New York, NY On Tues., June 30th, the Fordham Real Estate Institute (REI) and Dansker Capital Group hosted a thought-provoking webinar that tackled the state of real estate in the city and where we go from here. Nearly 150 attendees participated in “A New Normal: Insiders Look at The State of The Market and What’s Next,” which served as the kick-off for an event series hosted by the two organizations.
The panel discussion, moderated by Andrew Dansker, founder and president of Dansker Capital Group and Fordham REI adjunct professor, featured some of the leading minds working in real estate today, including:
- Shimon Shkury, founder and president, Ariel Property Advisors
- Susan Baumel-Cornicello, partner, Cornicello, Tendler, Baumel-Cornicello, LLP
- Matt Engel, president, Langsam Property Services Group & chairman, CHIP
- Kirk Lloyd, senior lending officer, Dime Community Bank
“As I see it, New York City is facing at least five big problems all at once–the health crisis, a social justice crisis, a budget crisis, a recession and an urban livability crisis,” said Dansker in his opening remarks. “As an industry, real estate is facing its own series of issues: drastically altered consumer, work and life habits; a resulting sea change in revenue streams from tenants; occupancy and rent level drops; and, what brings us here today, to this conversation, an unprecedented blockage in the normal flow of information.”
While the conversation focused on many topics, ranging from the availability of financing, occupancy rates and collections, markets for each asset class and how the COVID-19 crisis has affected landlord’s ability to bring legal action against tenants in default, the conversation kept returning to what panelists believe the industry, and the city, will look like in the near and distant future.
“When you look at the number of transactions, in the first quarter there were $8 billion in investment sales transactions in New York City. We’re expecting to have less than $2 billion in the second quarter, which would make it the slowest transactional quarter in the past decade,” said Shkury. “We have to look at the world in short-term, mid-term and long-term. If you are a believer in the fundamentals of New York City, you have to believe in the industries outside of Wall Street, the educational institutions like Fordham and others, and the demand from the younger generations to still be here. I think it’s a temporary pause because of the challenges that we’ve mentioned. But there will be opportunities for those who believe in New York to buy at lower prices very soon.”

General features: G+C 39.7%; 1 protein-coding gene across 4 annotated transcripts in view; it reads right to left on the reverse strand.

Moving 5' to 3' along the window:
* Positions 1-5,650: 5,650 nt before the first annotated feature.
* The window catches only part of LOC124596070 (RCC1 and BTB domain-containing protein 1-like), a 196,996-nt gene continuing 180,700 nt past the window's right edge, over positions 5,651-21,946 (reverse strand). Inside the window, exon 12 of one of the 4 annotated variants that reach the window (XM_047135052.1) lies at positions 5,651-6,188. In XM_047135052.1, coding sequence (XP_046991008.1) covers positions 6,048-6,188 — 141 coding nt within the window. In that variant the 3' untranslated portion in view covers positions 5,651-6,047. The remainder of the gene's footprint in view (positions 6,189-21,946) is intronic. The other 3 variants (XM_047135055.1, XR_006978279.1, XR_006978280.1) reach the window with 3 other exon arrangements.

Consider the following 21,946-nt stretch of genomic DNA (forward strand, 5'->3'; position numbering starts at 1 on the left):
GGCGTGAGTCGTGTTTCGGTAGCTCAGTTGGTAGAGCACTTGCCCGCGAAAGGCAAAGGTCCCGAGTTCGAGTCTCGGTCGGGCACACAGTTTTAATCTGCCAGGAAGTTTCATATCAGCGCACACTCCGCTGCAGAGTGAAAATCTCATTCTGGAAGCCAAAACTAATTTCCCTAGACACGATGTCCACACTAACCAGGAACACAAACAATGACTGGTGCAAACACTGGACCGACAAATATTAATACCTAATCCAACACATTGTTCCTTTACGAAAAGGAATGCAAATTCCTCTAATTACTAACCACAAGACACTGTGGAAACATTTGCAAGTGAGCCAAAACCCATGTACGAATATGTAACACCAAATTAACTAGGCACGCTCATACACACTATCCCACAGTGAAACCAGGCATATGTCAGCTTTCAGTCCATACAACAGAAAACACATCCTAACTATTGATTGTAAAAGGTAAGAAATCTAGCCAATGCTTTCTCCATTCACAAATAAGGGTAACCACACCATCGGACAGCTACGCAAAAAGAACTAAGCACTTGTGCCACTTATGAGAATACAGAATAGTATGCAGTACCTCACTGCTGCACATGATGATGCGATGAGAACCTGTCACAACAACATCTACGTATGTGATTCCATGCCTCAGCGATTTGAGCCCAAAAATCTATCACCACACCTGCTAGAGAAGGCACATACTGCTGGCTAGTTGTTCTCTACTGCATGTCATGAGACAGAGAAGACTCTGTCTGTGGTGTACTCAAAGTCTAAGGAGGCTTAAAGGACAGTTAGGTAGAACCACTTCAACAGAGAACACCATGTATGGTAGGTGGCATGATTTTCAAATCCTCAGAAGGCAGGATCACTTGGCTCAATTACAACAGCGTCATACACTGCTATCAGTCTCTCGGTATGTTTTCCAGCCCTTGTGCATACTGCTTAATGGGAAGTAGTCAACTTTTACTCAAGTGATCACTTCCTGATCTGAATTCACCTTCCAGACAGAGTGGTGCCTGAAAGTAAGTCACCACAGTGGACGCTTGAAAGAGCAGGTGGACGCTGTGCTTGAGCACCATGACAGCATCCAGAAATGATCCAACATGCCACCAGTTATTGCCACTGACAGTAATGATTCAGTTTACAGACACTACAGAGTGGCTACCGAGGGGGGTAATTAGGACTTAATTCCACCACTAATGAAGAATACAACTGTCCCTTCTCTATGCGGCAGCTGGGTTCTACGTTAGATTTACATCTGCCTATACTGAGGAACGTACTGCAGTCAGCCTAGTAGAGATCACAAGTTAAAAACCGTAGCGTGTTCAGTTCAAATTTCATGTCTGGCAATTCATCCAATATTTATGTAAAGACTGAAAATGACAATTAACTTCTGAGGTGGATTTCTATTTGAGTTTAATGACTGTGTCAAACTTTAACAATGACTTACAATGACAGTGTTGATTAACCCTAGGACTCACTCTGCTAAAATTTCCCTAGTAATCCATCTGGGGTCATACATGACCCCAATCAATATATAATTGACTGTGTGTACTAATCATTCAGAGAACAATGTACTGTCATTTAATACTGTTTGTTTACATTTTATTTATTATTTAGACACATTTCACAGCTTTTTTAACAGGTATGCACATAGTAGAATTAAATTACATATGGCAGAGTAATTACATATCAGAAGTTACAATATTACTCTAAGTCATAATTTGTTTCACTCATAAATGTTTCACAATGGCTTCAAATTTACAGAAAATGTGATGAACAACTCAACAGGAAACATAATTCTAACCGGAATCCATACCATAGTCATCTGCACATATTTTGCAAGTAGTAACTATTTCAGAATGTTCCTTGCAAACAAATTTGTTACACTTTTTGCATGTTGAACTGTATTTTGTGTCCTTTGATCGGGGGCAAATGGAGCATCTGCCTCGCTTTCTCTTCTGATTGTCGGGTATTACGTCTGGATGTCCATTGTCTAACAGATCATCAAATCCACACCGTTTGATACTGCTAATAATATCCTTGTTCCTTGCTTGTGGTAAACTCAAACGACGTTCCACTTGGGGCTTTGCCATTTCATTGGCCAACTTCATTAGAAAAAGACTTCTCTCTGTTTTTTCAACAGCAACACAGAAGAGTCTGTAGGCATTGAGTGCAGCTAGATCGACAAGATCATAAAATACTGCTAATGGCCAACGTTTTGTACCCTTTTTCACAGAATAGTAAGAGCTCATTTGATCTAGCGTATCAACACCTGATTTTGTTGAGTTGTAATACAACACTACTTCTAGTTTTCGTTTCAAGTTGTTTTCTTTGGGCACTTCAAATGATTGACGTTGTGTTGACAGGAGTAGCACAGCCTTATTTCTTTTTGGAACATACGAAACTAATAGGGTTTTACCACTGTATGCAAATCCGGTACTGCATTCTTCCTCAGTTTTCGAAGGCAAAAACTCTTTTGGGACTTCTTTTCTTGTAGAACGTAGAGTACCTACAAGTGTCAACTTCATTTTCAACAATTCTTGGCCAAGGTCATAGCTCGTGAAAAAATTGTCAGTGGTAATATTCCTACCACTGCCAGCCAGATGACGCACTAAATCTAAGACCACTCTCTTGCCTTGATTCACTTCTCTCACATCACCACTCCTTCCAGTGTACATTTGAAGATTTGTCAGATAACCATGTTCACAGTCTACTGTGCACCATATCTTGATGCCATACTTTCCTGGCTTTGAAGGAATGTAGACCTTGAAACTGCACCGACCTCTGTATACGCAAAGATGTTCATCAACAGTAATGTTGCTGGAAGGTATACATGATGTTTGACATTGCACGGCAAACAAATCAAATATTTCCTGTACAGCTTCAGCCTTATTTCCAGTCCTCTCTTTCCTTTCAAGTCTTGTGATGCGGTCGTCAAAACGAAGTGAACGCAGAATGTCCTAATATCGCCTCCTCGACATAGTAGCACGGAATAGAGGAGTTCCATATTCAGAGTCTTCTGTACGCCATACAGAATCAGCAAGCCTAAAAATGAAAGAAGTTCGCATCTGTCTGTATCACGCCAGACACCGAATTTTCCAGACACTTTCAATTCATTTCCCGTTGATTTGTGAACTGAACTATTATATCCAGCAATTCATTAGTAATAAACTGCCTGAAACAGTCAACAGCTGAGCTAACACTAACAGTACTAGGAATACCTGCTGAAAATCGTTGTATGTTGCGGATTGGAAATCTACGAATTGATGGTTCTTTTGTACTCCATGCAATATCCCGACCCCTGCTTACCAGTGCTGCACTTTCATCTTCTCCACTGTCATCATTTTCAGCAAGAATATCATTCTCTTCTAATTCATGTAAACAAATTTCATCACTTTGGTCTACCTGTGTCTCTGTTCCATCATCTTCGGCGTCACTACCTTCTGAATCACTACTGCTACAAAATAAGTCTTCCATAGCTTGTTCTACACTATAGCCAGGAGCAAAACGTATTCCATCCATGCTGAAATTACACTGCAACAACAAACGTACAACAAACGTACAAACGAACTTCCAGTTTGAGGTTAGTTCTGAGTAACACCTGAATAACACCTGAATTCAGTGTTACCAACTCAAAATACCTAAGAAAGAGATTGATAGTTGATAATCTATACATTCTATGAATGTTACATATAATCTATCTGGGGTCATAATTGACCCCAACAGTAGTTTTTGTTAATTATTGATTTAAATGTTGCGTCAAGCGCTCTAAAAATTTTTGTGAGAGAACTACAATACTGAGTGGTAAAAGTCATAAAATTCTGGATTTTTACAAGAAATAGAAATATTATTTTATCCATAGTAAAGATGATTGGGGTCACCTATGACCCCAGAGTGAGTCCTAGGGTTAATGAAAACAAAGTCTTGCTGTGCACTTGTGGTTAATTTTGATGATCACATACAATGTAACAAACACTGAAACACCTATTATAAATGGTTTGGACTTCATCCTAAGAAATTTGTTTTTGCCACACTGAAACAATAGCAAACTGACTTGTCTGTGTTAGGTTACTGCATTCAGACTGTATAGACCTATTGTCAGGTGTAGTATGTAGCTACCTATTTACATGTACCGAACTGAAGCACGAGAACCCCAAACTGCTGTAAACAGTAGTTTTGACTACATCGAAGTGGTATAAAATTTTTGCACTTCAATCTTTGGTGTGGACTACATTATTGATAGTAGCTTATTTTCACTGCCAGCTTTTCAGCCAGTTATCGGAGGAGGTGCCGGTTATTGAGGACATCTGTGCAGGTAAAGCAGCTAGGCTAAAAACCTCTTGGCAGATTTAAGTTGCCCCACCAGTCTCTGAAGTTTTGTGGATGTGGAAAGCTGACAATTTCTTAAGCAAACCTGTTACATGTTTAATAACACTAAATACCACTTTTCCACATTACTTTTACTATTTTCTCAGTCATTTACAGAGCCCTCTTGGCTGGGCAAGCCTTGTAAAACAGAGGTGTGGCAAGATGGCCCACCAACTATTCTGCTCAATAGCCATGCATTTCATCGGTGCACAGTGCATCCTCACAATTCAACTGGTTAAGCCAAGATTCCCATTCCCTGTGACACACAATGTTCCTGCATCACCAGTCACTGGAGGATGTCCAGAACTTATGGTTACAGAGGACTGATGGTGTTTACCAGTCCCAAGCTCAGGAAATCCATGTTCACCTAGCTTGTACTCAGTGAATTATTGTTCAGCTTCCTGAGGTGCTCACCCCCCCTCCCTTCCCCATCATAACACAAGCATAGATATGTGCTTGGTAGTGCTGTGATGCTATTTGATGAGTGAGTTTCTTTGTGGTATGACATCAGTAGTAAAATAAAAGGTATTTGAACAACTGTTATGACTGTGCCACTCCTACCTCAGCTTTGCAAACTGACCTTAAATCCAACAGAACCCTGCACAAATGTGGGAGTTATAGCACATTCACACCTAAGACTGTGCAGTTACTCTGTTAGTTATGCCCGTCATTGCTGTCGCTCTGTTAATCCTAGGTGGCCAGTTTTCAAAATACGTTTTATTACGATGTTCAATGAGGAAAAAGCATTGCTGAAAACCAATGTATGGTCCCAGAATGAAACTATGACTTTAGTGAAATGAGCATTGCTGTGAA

According to Lloyd, the banks remain conservative even as New York begins to open up. “For us, we’re looking at the equity that the sponsor is putting in and looking at if there is any opportunity for rent growth, and then lowering the valuation. I do think valuations will continue to go down the next three to five months, but things will eventually go back to normal.”
In the residential market, fair market units experienced high vacancy over the last few months while rent stabilized saw collections as the problem. According to Baumel-Cornicello, the latter will remain any issue for landlords for the foreseeable future.
“To say the courts are backlogged is an understatement. Even cases that were pending prior to the shutdown haven’t made it back onto the court calendar. I’ve been telling clients to not expect to go in front of a judge until the end of December or early next year,” she said. “There is a moratorium until August 20 against persons affected by COVID-19 or ineligible for unemployment, and everyone has been affected by COVID in one way or another. Hopefully by August 20th, in the event that the date is not further extended, we will be starting to move forward with nonpayment proceedings for our clients.”
And while all of the participants were hopeful for the future of New York, they agreed that the ongoing health crisis, social unrest, increased crime and the political climate will continue to have an impact.
“New York is built on three pillars: real estate, Wall St. and tourism. Without those three pillars it cannot move forward financially. The political environment in New York has devastated the real estate industry and disincentivized investment in property. Wall Street is volatile and goes up and down with the markets. And tourism kind of speaks for itself right now,” said Engel. “I agree that the future of New York is bright, but the timeframe I’m looking at is much longer. There will be opportunities to buy and to reinvest and build the city back up. I’m just not sure with the politics we have now that we’re that close to it.”
“The Fordham Real Estate Institute is committed to advancing the professional development of the real estate industry by offering a comprehensive array of educational programs and events. These virtual sessions continue this mission with timely updates on the latest market trends and developments impacting the real estate industry,” said Robert Morgenstern, director, Fordham REI. “We look forward to our next webcast with Andrew and leading industry professionals, as well as his Spring 2021 course: NYC Real Estate Market Trends.”
To view a recording of the webinar, click here (password: 9L+1X#a$).